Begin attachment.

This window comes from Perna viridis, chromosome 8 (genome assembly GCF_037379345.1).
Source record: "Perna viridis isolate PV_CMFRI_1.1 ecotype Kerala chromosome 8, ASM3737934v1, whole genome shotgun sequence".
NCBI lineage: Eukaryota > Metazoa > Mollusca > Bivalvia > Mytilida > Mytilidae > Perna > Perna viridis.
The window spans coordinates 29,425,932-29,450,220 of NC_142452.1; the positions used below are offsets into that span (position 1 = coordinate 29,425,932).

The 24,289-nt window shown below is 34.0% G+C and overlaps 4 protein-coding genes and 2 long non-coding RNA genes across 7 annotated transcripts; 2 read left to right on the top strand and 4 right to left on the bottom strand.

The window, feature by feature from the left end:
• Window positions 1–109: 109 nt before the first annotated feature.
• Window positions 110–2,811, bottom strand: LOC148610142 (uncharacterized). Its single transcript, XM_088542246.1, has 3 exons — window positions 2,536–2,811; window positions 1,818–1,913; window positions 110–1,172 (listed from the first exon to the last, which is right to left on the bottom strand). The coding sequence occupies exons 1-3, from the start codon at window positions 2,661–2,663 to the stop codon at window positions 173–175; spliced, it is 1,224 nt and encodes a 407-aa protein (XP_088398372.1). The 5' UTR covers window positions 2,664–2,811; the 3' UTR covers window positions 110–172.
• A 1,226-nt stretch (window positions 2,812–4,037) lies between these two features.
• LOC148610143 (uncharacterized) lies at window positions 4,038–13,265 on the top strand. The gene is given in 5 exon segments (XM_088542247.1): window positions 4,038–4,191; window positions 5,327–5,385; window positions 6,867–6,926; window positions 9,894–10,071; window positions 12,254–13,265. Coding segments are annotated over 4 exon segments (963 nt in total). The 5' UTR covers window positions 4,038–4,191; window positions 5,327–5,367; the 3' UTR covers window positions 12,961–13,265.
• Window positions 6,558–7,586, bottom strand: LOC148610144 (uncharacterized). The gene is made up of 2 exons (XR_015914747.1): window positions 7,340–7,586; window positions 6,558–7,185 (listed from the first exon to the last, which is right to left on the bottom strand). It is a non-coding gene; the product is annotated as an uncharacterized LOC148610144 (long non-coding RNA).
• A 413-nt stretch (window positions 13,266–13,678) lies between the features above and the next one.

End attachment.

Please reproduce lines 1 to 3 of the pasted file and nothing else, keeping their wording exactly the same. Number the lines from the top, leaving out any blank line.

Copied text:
This window comes from Perna viridis, chromosome 8 (genome assembly GCF_037379345.1).
Source record: "Perna viridis isolate PV_CMFRI_1.1 ecotype Kerala chromosome 8, ASM3737934v1, whole genome shotgun sequence".
NCBI lineage: Eukaryota > Metazoa > Mollusca > Bivalvia > Mytilida > Mytilidae > Perna > Perna viridis.